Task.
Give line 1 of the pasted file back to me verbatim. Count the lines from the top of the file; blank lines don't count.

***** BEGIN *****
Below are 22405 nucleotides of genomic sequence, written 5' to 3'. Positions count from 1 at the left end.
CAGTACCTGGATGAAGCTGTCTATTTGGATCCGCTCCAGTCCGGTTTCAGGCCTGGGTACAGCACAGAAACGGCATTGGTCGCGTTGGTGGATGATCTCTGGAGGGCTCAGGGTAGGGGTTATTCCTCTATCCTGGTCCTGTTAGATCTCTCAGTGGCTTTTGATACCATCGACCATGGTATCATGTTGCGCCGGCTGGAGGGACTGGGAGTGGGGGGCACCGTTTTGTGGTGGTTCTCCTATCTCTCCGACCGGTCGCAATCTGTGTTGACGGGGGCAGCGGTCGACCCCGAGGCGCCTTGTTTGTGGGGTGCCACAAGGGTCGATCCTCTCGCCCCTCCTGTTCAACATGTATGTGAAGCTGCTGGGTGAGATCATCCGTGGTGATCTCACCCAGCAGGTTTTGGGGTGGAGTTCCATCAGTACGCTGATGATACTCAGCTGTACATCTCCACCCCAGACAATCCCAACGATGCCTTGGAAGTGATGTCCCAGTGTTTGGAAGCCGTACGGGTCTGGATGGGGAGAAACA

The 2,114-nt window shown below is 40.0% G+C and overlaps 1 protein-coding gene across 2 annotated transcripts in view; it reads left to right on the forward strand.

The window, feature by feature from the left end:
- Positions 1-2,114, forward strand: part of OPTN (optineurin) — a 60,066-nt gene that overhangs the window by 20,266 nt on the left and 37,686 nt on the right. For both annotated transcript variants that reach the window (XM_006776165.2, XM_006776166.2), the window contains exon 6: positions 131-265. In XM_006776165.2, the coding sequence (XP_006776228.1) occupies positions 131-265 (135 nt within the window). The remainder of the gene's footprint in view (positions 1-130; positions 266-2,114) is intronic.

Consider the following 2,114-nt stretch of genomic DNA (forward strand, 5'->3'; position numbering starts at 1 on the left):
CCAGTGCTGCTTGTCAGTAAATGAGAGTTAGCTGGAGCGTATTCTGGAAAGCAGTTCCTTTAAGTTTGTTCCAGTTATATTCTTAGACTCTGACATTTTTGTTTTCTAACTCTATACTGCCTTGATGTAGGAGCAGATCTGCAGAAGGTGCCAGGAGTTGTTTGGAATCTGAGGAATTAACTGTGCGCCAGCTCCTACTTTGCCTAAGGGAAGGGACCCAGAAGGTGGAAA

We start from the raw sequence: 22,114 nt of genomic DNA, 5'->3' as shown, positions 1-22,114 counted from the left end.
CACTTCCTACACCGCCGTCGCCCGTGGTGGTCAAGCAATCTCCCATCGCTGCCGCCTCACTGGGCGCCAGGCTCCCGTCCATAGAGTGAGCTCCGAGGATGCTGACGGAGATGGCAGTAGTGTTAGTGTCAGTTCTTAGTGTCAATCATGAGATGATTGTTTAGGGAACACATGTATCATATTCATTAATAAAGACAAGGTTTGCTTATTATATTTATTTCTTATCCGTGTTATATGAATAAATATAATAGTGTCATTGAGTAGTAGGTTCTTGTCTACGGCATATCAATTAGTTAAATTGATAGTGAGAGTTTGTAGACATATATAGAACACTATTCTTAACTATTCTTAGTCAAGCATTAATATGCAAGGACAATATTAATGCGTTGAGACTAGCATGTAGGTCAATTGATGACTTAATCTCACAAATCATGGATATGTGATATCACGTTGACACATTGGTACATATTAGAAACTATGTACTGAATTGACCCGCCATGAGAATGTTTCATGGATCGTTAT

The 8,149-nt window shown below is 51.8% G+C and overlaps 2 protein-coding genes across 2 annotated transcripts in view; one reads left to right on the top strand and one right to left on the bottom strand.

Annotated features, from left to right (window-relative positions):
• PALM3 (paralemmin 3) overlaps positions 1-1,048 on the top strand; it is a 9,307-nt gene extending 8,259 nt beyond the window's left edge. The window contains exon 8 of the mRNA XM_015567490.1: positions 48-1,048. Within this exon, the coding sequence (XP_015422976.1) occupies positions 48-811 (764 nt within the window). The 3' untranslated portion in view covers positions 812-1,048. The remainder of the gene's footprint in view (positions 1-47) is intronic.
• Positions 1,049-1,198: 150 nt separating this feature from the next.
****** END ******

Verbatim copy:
Below are 22405 nucleotides of genomic sequence, written 5' to 3'. Positions count from 1 at the left end.